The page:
1860 United States presidential election
The 1860 United States presidential election was the 19th quadrennial presidential election. The Republican Party ticket of Abraham Lincoln and Hannibal Hamlin emerged triumphant. Lincoln’s election served as the primary catalyst of the American Civil War. The election led to the secession of seven states in the South before the inauguration and the outright secession of four more once the Civil War began.
About 1860 United States presidential election in brief
The 1860 United States presidential election was the 19th quadrennial presidential election. It was held on November 6, 1860. The Republican Party ticket of Abraham Lincoln and Hannibal Hamlin emerged triumphant. Lincoln’s election served as the primary catalyst of the American Civil War. The election of Lincoln led to the secession of seven states in the South before the inauguration and the outright secession of four more once the Civil War began with the Battle of Fort Sumter. The 1860 presidential election conventions were unusually tumultuous, due in particular to a split in the Democratic Party that led to rival conventions. In the election, Lincoln received absolute majorities in states that combined for a majority of the electoral votes. He was the first of six consecutive victories for the Republican Party. The Republicans replaced the defunct Whig Party as the major opposition to the Democrats in the mid-to-late 1850s. The Democrats had become increasingly divided during the 1850s over sectional disagreements, primarily the extension of slavery into the territories. The incumbent president, James Buchanan, like his predecessor, Franklin Pierce, was a Northern Democrat with sympathies for the South. A group of former Whigs and Know Nothings formed the Constitutional Union Party, which sought to avoid secession by pushing aside the issue of slavery. The first 1860 Democratic National Convention adjourned in Charleston, South Carolina, without agreeing on a nominee, but a second convention in Baltimore, Maryland, nominated Senator Stephen A. Douglas of Illinois for president. Despite minimal support in the North, Douglas won only the slave state of Missouri and three electors from the free state of New Jersey.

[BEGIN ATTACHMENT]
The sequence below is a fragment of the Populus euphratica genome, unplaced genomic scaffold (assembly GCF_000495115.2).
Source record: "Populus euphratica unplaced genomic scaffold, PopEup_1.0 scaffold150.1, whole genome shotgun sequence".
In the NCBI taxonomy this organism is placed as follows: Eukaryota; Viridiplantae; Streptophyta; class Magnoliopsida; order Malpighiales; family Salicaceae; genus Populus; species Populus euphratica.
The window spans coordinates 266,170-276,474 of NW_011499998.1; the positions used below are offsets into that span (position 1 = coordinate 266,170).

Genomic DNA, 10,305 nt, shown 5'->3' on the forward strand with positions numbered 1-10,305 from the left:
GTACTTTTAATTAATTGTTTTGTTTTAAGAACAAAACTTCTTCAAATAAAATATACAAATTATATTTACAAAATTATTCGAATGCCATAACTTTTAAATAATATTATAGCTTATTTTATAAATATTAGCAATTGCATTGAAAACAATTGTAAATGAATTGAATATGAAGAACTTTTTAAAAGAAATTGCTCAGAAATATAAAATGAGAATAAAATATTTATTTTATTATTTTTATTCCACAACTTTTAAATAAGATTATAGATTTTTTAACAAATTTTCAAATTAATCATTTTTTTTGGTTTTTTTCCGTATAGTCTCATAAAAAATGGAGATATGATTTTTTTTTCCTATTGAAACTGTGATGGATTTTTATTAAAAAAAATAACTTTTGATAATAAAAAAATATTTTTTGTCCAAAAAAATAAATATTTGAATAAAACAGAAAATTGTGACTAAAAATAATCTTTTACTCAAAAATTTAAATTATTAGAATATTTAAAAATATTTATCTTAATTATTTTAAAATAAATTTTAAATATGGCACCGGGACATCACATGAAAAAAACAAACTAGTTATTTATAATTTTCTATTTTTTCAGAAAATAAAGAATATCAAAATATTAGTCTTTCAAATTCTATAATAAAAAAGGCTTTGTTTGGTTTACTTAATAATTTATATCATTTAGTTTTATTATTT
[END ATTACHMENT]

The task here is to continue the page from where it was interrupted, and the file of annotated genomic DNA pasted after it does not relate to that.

The Southern Democrats held their own convention and nominated Vice President John C. Breckinridge of Kentucky for president, who won a plurality of the popular vote and a majority in the electoral vote. The GOP nominated Lincoln, a moderate former one-term Representative from Illinois, as its standard-bearer. Lincoln won the party’s nomination for president on the third ballot on May 18, 1860, defeating Cassius Clay from Kentucky, who was surprised by his nomination and said he was neither expected nor desired to carry the party. The party’s platform promised not to interfere with slavery in the Southern states but opposed the further extension of slaves into the Western territories. As the convention developed, it was revealed that Seward, Chase, and Bates had each alienated factions of the GOP. Seward was too closely identified with the radical wing of the party, and his moves toward the center had alienated the radicals. Chase, a former Democrat, had alienated many of the formerWhigs by his coalition with the Democrats. Bates outlined the equal rights for all citizens positions that alienated his supporters in the border states and German Americans in the West. He had also—critically—had opposition from his own delegation from Ohio. He opposed tariffs demanded by Pennsylvania, and he was opposed by his own Ohio delegation from the Ohio State Senate. The winner was Abraham Lincoln, who had a reputation from his debates and speeches as the most articulate and moderate.